As always, our commitment to shared governance remains key to our ability to effectively respond to this developing situation. We continue to appreciate the input provided by our shared governance partners: Faculty Senate, Staff Senate and the Student Government Association, as well as our Department Chairs Council. Thank you for your support and dedication to campus health and safety.
The Racial Justice Book Club was established at UTSA by members of the campus community to explore social justice following acts of racial violence across the nation over the last few years. We are reading The Injustice Never Leaves You: Anti-Mexican Violence in Texas by Monica Muñoz Martinez. We will meet every Wednesday in September and October at 2 pm on Zoom.Virtual Event
This September 30, the Friday Series will feature Prof. Milena Ang, who will be presenting A Tren to Nowhere: Statistic Development and the Politics of Racial, a paper co-authored with Tania Islas-Weistein where they discuss Mexico's long history of state-led development projects that contribute to economic and racial inequality. The authors argue that despite professing racial justice, official discourses surrounding the Tren Maya reproduce existing symbolic and material forms of racism.McKinney Humanities (MH 4.01.01,) Main Campus
The UTSA Libraries will be hosting a panel discussion on Latiné/x-centric voting and voting rights!Bexar Room (H-E-B SU 1.102,) Main Campus
National Night Out is an annual community-building campaign that promotes police-community partnerships and neighborhood camaraderie to make our campus community a safer, more caring place to learn. It will be held Tuesday, October 5, 2021 at Main campus from 6:00pm-8:00pm on the Student Union Paseo.Student Union Paseo, Main Campus
Join Wellbeing Services, UTSA Recovery Operations, and the San Antonio Metropolitan Health District as we have an informational Q&A session with guest speaker Dr. Anita Kurian from San Antonio Metropolitan Health District discussing Monkeypox.Retama Auditorium (SU 2.02.02,) Main Campus
We invite you to learn about the process of screenwriting and explore the intersection of identity and pursuing dreams from Jorge Ramirez-Martinez and Raymond Perez, screenwriters for the Selena: The Series, released on Netflix. They will discuss their careers and writing process, including how their identities as Mexican American and gay men have shaped their professional experiences.Virtual Event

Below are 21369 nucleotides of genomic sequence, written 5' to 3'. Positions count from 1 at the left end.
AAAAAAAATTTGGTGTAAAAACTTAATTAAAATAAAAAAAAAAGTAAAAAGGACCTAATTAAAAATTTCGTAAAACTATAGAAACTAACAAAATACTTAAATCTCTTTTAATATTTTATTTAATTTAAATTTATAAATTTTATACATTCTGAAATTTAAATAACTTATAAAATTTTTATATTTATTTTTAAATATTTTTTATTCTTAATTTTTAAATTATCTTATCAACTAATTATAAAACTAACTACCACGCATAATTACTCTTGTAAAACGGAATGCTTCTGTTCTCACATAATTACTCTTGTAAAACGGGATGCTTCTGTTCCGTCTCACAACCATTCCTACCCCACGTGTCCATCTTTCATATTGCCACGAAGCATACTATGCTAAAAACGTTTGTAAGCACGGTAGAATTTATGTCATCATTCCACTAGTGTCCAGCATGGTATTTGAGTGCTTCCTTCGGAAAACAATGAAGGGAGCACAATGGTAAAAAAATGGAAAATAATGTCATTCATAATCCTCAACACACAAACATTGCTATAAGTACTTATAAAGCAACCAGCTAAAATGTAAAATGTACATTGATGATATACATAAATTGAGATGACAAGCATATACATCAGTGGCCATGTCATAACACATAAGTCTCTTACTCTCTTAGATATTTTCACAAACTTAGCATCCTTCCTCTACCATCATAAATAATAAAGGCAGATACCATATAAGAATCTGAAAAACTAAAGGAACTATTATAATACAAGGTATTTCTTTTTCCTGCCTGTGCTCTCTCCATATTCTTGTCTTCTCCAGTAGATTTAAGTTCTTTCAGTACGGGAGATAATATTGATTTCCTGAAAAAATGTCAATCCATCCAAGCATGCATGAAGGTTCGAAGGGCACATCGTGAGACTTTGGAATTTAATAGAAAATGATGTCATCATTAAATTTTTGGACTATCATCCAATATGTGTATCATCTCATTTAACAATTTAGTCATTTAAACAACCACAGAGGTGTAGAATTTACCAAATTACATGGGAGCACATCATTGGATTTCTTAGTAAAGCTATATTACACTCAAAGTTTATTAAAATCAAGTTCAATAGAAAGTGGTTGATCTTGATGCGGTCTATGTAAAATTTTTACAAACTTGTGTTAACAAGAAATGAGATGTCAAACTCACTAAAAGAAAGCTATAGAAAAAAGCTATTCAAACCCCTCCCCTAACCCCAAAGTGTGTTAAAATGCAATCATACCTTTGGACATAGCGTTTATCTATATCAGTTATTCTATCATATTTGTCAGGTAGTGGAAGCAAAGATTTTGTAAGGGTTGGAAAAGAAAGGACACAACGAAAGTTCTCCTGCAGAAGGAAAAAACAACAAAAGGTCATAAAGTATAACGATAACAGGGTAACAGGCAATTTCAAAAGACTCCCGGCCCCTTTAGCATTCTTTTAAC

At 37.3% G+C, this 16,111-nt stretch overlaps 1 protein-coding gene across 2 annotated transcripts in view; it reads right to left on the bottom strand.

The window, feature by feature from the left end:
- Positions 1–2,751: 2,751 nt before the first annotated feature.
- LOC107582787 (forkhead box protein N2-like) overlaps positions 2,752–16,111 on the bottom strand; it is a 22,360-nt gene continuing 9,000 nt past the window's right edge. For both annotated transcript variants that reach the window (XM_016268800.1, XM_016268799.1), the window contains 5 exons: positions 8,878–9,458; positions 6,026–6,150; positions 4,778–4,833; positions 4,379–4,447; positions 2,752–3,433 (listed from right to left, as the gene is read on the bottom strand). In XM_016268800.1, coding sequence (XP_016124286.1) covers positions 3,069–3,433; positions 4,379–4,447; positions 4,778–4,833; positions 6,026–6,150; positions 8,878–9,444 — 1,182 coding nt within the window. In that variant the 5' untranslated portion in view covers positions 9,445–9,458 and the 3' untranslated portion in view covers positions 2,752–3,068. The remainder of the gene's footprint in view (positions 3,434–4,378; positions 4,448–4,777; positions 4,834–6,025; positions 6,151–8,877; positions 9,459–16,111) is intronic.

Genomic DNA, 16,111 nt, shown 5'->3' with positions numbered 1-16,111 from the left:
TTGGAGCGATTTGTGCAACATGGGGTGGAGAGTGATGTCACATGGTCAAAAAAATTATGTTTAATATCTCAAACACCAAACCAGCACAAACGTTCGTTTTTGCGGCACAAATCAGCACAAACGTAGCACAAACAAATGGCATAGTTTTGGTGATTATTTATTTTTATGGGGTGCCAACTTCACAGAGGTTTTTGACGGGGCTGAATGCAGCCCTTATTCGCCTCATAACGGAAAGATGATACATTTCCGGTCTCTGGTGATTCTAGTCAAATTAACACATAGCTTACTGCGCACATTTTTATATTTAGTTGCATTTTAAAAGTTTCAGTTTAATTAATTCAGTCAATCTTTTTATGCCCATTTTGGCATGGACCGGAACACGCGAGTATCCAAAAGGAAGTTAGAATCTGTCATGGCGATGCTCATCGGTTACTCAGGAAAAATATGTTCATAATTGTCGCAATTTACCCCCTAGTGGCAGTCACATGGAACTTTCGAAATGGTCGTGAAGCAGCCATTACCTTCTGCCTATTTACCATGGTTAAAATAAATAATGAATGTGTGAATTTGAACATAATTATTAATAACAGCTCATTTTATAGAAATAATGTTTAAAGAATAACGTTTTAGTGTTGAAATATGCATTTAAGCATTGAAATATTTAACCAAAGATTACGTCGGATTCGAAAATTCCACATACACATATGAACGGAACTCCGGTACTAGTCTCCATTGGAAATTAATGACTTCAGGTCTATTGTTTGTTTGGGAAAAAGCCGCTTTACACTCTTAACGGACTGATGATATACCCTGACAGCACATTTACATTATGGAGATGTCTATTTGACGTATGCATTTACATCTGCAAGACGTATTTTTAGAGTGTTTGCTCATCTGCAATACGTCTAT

Please join us in remembering those who have entered the next part of life by designing a nicho box in their memory. This workshop will provide the necessary items to create your nicho box, though please remember to bring a photo or small object that can fit in a 3.5 x5x1 inch box (small jewelry box).John Peace Library GroupSpot B, Main Campus
The University of Texas at San Antonio is dedicated to the advancement of knowledge through research and discovery, teaching and learning, community engagement and public service. As an institution of access and excellence, UTSA embraces multicultural traditions and serves as a center for intellectual and creative resources as well as a catalyst for socioeconomic development and the commercialization of intellectual property - for Texas, the nation and the world.
To be a premier public research university, providing access to educational excellence and preparing citizen leaders for the global environment.
We encourage an environment of dialogue and discovery, where integrity, excellence, inclusiveness, respect, collaboration and innovation are fostered.
UTSA is a proud Hispanic Serving Institution (HSI) as designated by the U.S. Department of Education.
The University of Texas at San Antonio, a Hispanic Serving Institution situated in a global city that has been a crossroads of peoples and cultures for centuries, values diversity and inclusion in all aspects of university life. As an institution expressly founded to advance the education of Mexican Americans and other underserved communities, our university is committed to ending generations of discrimination and inequity. UTSA, a premier public research university, fosters academic excellence through a community of dialogue, discovery and innovation that embraces the uniqueness of each voice.